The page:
It is estimated that 425,500 people are enslaved in Thailand, with the many subjected to forced labour. Women overseas-workers most often find employment in private households or service sectors, often finding themselves having to pay significant fees for the migration and recruitment process. Domestic servitude is also prevalent with the majority of enslaved being women from rural Thailand, Cambodia, Laos and Myanmar. Victims are often physically and sexually abused, confined to the house and find their pay and identity documents withheld.
Buy fled his home in Myanmar after he was forced to join the army and travelled to Thailand. In Thailand, Buy worked for two or three years in the agricultural sector without pay. When he did start asking for the wages that were owed to him, his employers called the police, and because he was undocumented, Buy was arrested. Buy found his way to the Chai Lai Eco Retreat which helps undocumented workers who have been trafficked in Thailand. They assisted him in getting a passport and work permit which ensures he is paid minimum wage.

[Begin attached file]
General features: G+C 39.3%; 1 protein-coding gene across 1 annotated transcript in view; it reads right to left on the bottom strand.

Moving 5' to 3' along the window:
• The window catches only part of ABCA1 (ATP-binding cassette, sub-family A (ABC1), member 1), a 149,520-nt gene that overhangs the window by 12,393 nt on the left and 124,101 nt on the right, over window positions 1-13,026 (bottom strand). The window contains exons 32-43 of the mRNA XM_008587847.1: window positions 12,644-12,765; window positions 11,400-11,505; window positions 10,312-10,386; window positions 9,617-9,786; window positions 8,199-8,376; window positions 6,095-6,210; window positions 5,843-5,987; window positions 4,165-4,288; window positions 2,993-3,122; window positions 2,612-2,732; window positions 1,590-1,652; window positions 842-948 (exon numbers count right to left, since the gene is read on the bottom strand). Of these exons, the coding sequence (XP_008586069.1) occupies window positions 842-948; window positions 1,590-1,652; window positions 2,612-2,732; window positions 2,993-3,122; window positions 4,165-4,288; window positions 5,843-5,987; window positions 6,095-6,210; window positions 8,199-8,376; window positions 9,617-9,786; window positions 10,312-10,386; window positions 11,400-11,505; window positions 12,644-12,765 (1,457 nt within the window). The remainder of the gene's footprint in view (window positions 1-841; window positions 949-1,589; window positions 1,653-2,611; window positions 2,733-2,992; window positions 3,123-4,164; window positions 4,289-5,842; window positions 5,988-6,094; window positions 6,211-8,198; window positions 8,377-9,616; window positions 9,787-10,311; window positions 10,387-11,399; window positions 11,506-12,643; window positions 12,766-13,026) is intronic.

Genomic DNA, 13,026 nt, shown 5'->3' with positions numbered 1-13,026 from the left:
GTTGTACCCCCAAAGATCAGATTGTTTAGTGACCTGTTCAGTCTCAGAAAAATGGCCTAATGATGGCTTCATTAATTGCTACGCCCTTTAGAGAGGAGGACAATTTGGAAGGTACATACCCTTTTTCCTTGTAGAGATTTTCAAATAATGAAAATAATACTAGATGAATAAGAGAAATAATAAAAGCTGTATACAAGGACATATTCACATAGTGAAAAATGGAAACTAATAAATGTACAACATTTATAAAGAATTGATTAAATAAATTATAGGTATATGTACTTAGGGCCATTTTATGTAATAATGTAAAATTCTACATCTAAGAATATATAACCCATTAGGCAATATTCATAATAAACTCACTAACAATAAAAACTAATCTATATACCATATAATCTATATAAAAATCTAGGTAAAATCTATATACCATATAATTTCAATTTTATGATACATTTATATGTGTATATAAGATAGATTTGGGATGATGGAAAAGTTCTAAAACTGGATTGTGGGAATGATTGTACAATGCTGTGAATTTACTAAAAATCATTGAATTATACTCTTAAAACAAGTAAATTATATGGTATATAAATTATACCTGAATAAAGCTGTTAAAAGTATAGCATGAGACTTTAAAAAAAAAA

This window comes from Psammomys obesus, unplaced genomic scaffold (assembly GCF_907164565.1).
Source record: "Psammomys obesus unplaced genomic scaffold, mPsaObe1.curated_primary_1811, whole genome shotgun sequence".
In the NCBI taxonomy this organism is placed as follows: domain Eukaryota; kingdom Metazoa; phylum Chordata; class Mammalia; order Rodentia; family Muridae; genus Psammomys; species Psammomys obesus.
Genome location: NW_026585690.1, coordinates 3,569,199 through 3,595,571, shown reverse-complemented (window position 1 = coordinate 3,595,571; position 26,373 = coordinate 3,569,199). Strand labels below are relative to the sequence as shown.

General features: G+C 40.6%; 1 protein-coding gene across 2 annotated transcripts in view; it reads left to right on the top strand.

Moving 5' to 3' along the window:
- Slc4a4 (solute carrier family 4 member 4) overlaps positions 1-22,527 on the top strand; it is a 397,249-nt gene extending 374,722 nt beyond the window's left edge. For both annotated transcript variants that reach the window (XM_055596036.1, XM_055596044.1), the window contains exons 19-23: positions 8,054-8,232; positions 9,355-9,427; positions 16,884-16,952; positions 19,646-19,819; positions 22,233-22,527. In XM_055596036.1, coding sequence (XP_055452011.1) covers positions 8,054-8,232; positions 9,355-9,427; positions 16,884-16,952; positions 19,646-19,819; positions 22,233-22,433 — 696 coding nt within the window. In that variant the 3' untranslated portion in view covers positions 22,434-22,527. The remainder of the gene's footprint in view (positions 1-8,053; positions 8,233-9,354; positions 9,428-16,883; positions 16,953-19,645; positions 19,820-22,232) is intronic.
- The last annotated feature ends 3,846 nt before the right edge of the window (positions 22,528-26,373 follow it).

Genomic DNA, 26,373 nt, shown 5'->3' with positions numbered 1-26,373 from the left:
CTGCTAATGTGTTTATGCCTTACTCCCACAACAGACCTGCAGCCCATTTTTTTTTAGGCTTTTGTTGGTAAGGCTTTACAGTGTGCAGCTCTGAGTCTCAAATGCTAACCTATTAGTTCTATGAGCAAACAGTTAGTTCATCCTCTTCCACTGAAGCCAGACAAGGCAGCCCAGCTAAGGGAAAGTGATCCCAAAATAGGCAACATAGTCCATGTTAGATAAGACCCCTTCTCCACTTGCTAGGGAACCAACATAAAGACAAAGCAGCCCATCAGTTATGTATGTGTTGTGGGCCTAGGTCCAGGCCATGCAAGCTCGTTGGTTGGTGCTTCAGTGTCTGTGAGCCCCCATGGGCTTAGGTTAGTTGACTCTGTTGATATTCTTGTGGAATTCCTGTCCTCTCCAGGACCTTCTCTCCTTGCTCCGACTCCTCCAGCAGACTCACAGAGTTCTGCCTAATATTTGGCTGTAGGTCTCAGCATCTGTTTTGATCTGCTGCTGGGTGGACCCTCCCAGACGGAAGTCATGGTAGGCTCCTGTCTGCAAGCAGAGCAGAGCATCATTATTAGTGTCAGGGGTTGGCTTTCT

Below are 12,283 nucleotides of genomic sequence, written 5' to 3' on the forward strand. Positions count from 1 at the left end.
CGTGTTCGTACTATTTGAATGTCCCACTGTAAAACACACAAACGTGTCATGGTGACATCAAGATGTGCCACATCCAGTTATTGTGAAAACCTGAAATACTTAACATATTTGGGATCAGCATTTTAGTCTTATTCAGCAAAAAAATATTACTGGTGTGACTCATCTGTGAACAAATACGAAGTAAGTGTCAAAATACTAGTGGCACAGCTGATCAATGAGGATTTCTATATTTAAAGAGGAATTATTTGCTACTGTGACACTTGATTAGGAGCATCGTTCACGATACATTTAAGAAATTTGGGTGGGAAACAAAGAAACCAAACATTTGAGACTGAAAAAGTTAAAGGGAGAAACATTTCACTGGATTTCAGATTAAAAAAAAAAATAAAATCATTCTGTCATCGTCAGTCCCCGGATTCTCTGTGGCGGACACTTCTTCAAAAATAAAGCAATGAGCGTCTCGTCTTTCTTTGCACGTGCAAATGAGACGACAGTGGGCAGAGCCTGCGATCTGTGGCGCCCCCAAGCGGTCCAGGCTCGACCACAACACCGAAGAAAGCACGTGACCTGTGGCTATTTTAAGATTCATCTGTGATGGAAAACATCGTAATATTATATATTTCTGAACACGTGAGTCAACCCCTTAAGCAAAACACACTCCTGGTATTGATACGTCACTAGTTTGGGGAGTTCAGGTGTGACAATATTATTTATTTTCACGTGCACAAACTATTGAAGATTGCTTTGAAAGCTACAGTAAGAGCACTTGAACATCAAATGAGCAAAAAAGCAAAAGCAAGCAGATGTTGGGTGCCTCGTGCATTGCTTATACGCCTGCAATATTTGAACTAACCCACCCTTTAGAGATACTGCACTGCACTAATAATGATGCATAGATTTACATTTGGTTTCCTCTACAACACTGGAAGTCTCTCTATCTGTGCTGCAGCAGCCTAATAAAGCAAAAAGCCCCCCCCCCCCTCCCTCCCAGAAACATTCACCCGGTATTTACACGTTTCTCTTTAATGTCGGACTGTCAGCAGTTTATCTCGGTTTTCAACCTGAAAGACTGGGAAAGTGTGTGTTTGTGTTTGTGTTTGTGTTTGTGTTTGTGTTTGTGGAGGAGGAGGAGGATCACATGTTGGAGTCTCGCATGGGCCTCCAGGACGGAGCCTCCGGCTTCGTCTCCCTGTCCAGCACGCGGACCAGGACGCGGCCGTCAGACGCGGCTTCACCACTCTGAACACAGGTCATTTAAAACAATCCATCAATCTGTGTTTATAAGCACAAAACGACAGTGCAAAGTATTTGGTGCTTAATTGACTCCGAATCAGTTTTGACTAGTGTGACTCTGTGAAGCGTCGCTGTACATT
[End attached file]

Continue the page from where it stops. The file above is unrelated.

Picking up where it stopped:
I had to join the army, but I didn’t want to go. I was scared, so I fled to Thailand. I worked for around two, or three years. But I was never paid any money. I take care of the buffalo, and take care of the corn. That was my job. The work was very hard. I started at eight in the morning, and finished sometimes at nine o’clock at night. No holiday, always working. I worked for 3 years, but they never paid me. I said, if you don’t pay me then I have no money. How can I live? I need to buy clothes, and food. I need to eat. But they still wouldn’t pay me. So I said, I’m sorry, I have to leave. But before, when I was working there, I did not have a passport. So because of this problem, I had to go to jail.
I really like the trainer. She helped me a lot. Before I didn’t have a passport, but she arranged a passport for me. Sometimes I want to go back. But if I go I think I will have problems with the army. So I’ll stay in Thailand.
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